Meanwhile, she says, the surveys suggested that hours spent in face-to-face activities — sports, parties, even just going to the mall with friends — seemed to be protective.
The study drew on survey data from half a million U.S. teenagers from 2010 to 2015. martin-dm/Getty Images hide caption
Between 2010 and 2015 Twenge found the number of teens who answered #8220;yes#8221; to three or more of these questions increased significantly, from 16 percent in 2010 to 22 percent in 2015.
#8220;These include things like depression, thinking about suicide, making a plan to commit suicide and then actually having attempted suicide at some point in the past,#8221; Twenge says.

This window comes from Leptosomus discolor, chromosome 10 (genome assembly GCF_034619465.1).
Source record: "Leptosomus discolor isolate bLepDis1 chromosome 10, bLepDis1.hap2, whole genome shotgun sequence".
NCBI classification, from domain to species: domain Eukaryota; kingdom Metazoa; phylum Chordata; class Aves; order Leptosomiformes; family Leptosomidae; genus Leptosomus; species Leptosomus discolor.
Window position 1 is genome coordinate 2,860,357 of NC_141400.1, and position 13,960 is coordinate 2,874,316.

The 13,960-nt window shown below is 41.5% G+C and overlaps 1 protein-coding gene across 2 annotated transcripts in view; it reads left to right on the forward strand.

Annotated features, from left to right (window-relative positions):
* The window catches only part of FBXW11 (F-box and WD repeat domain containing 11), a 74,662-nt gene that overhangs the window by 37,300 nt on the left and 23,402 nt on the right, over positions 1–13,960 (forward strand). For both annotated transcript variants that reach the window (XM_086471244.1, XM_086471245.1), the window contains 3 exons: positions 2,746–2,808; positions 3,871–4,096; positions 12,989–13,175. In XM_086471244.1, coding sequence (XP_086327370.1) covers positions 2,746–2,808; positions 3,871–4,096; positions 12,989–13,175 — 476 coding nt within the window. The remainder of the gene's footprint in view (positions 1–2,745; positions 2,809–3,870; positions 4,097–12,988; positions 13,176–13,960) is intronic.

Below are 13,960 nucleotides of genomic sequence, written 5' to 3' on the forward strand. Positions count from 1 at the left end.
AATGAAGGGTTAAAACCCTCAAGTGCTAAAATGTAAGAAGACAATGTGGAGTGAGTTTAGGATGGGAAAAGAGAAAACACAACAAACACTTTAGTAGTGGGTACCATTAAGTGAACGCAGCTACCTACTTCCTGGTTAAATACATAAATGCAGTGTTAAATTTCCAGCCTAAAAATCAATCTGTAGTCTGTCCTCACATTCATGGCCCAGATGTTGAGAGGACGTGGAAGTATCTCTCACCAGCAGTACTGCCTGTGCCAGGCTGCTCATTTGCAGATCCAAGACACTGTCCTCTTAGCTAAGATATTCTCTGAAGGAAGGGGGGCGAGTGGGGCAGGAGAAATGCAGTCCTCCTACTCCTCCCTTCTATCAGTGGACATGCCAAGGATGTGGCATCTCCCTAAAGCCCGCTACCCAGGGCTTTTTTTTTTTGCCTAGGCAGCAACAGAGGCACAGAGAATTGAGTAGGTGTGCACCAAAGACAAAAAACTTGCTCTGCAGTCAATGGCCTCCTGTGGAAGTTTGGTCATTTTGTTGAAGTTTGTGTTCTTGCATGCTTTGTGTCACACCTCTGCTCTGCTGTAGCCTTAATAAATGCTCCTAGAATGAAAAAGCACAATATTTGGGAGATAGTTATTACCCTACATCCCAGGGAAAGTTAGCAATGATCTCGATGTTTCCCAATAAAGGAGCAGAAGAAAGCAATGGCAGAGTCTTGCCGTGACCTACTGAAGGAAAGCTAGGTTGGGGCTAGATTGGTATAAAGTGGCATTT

Her research found that teens who spent the most time on their electronic devices were more likely to also show signs of depression.
Twenge responds that though her findings don#8217;t prove cause and effect, they are in synch with results from other studies, including some randomized trials — that have found that when people spend less time on electronic devices they tend to be happier and less lonely.
Her team found an increase in suicidal thoughts over that time period and, according to statistics from the Centers for Disease Control and Prevention, an increase in suicide deaths among teens from 1,386 in 2010 to 1,769 in 2015.